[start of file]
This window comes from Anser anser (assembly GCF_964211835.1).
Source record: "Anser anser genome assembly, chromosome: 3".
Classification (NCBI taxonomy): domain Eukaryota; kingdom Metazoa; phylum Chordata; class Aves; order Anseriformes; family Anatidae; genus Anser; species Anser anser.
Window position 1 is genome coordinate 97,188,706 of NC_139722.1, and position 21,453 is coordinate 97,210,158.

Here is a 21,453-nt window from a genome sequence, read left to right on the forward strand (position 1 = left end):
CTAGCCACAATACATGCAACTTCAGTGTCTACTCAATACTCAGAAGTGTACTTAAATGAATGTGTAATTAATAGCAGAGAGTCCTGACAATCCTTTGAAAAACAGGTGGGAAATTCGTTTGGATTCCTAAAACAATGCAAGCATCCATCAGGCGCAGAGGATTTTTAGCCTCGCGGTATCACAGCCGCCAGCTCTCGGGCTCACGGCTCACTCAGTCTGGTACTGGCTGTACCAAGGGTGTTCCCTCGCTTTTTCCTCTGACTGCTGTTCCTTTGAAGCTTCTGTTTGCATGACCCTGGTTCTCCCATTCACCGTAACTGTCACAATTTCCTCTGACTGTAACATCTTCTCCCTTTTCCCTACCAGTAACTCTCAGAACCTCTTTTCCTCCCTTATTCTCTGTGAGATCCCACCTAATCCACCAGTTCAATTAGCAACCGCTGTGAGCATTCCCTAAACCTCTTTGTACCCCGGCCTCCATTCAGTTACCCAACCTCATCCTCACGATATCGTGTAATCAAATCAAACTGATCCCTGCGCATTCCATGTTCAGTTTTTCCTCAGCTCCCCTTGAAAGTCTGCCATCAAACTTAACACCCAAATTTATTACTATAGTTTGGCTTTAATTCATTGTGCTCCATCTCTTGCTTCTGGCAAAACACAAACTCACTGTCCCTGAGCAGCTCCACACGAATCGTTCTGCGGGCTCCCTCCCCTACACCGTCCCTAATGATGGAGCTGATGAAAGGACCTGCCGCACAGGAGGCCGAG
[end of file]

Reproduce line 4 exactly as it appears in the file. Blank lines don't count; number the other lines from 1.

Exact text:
Window position 1 is genome coordinate 97,188,706 of NC_139722.1, and position 21,453 is coordinate 97,210,158.